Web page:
Buffett and Munger On Index Funds

Here’s a nice Reuturs article interviewing Warren Buffett and Charlie Munger shortly after the recent Berkshire Hathaway shareholder meeting.

On index funds and beating the market:

Warren Buffett said on Sunday most investors are better off putting their money in low-cost index funds, though he believes he can still outperform major market indexes.

“A very low-cost index is going to beat a majority of the amateur-managed money or professionally-managed money,” Buffett said at a press conference, a day after the annual shareholder meeting for his Berkshire Hathaway Inc.

As for Berkshire, which ended March with nearly $90 billion of stock and fixed-income investments, Buffett said “we think we can do better than the S&P. I would be disappointed if our portfolio didn’t do a couple of percentage points better. I would be amazed if it did (much) better.”

I’m not sure if this is Buffett being humble, or he is admitting that beating the S&P by a large margin is getting harder and harder.

On performance chasing:

Charlie Munger, Berkshire’s vice chairman, said at the press conference that many investors actually fare worse in actively managed funds. He said many funds perform well when they’re small, but struggle to keep up when investors chase that early performance, and pour in cash.

“Successful funds attract a massive amount of money, and the later performance typically gets mediocre,” he said. “Then they keep publishing returns for the whole period for someone who started 20 years ago…. The reporting has falsehood and folly in it.”

If I believed in the “Buffett way”, which on some days I do, I would simply buy BRK directly rather than try to replicate or beat his results by trading on my own as a mere mortal.

Comments

  1. I would love to buy even one BRK share, but I don’t have a spare $3,630 right now…

  2. I have 0.03 shares of BRKB through Sharebuilder from an old bonus. Let’s see where it goes. :)

    You should be able to buy it through any broker that allows fractional shares like Sharebuilder, FolioFN, BuyandHold, Sogoinvest if you are willing to pay the associated commissions.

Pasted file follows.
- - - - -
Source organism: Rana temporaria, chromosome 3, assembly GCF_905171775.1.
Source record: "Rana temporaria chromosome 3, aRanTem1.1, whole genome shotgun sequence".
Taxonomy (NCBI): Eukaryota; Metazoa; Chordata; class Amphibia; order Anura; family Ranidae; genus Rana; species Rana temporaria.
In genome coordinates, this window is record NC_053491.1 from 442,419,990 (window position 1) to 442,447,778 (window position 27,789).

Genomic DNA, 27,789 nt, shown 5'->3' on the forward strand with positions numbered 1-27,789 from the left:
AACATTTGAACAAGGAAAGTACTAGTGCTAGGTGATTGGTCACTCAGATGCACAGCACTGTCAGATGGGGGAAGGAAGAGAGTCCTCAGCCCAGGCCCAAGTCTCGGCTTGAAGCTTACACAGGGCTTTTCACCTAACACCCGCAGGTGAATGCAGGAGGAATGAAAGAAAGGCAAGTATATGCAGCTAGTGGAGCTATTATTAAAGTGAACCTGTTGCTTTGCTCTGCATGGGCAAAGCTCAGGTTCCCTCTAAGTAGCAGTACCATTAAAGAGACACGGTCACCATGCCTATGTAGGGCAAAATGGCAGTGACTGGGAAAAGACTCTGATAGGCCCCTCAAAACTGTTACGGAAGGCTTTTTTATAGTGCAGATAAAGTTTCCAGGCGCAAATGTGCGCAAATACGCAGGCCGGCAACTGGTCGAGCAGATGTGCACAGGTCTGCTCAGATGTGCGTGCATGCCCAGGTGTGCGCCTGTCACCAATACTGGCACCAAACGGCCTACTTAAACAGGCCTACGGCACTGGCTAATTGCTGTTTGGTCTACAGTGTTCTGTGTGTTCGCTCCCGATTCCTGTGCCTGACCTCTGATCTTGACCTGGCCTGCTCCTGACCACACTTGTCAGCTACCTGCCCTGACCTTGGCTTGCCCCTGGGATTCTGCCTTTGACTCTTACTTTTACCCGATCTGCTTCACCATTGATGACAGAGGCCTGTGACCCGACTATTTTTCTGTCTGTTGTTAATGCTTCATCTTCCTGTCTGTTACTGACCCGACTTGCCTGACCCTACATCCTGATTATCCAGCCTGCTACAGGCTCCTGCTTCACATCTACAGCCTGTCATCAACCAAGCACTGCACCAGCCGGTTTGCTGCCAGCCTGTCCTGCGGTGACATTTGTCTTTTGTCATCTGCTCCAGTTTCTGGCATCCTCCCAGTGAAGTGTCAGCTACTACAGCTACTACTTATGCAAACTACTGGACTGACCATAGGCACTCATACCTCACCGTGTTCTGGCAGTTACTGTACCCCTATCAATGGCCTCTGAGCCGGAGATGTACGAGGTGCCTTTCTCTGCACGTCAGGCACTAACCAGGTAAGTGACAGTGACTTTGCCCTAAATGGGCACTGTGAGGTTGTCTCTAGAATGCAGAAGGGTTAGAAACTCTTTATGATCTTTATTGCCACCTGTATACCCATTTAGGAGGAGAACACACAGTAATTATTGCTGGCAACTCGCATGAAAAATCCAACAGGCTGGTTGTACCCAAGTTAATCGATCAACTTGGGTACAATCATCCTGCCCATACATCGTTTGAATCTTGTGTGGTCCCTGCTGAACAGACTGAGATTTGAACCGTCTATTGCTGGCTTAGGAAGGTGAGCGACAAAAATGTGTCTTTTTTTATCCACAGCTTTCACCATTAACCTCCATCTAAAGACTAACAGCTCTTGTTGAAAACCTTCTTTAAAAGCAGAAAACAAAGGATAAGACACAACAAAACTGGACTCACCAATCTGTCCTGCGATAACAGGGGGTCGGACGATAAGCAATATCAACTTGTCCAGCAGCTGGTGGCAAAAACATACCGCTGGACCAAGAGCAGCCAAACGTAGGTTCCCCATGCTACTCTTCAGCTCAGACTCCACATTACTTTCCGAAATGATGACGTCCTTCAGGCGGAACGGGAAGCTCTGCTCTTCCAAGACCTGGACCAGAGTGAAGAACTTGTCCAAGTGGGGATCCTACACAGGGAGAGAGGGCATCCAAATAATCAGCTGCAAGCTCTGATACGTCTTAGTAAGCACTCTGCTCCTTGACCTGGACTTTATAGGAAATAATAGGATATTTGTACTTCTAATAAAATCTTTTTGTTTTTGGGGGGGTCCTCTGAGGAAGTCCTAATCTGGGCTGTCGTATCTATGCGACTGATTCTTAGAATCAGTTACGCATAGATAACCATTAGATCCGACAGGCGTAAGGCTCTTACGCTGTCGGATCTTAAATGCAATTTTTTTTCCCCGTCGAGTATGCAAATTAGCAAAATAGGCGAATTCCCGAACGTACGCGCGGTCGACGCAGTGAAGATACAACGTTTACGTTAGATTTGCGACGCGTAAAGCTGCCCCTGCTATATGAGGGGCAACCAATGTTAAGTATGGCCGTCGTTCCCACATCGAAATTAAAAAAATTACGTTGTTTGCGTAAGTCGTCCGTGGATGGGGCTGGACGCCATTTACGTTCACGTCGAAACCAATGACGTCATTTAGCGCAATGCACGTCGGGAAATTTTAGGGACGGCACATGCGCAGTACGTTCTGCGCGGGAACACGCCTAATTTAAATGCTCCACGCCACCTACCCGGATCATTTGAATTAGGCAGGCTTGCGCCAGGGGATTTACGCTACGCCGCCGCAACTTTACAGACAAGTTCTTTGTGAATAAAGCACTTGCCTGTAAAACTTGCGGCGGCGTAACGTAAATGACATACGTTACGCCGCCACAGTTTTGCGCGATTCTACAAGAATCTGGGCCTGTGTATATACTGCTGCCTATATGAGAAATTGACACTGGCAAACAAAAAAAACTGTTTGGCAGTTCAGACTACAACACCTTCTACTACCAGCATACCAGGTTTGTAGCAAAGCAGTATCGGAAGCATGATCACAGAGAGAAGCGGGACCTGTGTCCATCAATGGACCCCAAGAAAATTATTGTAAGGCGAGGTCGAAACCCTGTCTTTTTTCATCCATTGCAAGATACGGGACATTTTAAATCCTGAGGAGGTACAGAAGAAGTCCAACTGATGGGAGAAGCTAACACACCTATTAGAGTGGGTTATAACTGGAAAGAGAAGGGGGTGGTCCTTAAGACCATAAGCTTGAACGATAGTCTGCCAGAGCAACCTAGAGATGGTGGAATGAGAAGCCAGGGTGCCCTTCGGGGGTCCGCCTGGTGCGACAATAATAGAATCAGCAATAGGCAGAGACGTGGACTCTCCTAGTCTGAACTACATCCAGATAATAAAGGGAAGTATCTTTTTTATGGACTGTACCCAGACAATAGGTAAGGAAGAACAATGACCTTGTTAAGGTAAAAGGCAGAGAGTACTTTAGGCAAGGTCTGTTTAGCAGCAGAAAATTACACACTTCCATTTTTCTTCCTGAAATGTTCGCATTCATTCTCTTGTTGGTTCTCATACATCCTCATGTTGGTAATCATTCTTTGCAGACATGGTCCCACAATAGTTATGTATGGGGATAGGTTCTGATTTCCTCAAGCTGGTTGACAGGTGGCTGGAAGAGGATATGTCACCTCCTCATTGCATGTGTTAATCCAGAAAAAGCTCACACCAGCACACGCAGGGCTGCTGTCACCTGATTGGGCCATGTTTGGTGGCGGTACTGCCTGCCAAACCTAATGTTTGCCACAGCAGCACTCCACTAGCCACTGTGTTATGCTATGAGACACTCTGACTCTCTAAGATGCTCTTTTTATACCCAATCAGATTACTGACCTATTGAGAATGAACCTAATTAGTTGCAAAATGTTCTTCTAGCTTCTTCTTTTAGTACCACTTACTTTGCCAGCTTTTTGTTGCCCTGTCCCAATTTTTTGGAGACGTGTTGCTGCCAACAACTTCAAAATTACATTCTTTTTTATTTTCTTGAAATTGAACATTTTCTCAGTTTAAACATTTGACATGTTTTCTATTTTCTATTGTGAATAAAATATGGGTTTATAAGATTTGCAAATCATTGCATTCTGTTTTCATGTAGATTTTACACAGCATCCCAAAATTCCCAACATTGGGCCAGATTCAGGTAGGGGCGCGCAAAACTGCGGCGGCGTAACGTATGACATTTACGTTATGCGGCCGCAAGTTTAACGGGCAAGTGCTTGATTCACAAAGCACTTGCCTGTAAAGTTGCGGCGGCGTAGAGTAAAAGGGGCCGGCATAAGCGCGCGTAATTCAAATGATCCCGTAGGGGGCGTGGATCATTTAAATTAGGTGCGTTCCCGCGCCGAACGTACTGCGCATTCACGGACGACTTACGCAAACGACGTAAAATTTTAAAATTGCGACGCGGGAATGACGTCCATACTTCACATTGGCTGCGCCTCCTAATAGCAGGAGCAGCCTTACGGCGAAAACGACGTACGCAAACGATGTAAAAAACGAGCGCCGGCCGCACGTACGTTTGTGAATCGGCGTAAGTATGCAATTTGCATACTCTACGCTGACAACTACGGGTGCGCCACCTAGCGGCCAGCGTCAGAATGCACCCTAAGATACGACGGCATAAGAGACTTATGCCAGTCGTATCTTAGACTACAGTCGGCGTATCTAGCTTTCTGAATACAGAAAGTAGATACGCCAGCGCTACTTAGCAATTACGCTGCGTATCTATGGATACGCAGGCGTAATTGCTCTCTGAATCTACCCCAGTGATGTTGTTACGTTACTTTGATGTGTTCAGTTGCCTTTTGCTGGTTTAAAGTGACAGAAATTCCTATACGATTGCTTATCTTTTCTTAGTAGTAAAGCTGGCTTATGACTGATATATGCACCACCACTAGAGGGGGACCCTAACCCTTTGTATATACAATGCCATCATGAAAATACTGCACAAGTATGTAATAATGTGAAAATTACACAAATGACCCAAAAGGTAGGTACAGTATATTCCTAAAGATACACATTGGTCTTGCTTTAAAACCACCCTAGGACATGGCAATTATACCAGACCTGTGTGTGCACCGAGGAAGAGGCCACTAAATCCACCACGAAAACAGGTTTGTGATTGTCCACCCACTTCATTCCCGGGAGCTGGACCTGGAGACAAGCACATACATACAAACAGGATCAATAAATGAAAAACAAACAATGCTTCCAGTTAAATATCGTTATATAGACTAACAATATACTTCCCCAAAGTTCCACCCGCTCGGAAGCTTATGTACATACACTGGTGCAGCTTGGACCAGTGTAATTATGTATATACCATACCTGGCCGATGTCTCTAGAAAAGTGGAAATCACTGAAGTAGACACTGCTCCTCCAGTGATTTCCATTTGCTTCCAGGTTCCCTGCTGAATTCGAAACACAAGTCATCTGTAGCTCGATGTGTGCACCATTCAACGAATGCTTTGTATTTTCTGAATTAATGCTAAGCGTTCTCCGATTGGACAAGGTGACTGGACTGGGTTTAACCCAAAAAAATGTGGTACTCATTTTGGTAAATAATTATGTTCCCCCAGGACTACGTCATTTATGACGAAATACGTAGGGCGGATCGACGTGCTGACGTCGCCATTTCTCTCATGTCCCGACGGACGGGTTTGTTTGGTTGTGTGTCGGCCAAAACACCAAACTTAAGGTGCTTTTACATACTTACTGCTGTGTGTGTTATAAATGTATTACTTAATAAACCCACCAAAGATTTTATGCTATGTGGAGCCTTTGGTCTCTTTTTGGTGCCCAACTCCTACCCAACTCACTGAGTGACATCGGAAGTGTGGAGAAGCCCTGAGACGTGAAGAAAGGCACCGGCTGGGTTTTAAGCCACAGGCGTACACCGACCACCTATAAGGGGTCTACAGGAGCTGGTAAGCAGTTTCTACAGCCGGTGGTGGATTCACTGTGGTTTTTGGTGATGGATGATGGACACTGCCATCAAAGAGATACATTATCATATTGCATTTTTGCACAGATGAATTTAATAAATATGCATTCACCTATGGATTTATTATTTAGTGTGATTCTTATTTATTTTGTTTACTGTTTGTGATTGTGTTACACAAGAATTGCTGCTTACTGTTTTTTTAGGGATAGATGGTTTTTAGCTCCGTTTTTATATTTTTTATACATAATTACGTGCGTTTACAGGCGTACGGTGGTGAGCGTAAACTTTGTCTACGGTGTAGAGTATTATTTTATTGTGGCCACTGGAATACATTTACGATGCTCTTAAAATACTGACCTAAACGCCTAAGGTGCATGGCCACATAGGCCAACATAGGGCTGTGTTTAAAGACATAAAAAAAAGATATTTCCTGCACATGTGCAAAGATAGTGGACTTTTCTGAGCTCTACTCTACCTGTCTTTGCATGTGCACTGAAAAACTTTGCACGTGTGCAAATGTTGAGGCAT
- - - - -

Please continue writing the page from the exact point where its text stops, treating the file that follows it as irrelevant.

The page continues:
3. Steve Austin says:

    re: WEB surprise were BRK to do (much) better than a few % pts beyond the S&P 500 index w/ divs, I take him to say that as a $90B outfit he feels the same pain that large mutual funds do.

  4. If you don’t have $3600 bucks anywhere to buy a b share of berkshire then you should change your name to poor minx

  5. I have been looking to invest in index funds for a while but have been hesitant to do so. I would like to invest in a diversification of index funds (S&P 500, Int’l, Energy, etc.) to hedge my investments however I have not made up my mind on which ones. I have been seeing a lot on Vangaurd and Fidelity however I am also looking for the best value with the lowest expense ratio. Please let me know your thoughts/comments. Thanks.

  6. Steve Austin says:

    MP, you could also investigate good ETFs, by good I mean those that track indexes with low turnover and low fee structures.

    For mutual funds, hard to do better than Vanguard. Also TIAA-CREF if you can get them. I don’t have experience with Fidelity to comment.

    Also have to mention that I am still chuckling about Josh’s comment.

  7. Juan De la Vega says:

    MP, I am in a similar situation. I liquidated all my individual stock holdings about a month ago – I used to own 22 stocks.
    I want to invest in ETFs but almost all indexes are at an all time high now. I am a value investor and like to buy cheap. But with indexes going up almost every day, my aim of buying cheap remains unfulfilled. What would be a good strategy ? Wait a few months for a market correction? Or just buy value ETFs on a dollar cost average
    basis?

    My tentative plan is to distribute my portfolio among the following sectors:

    Total Stock Market
    Small Cap Value
    Micro Cap
    Emerging Market
    European Market
    Energy
    Cash

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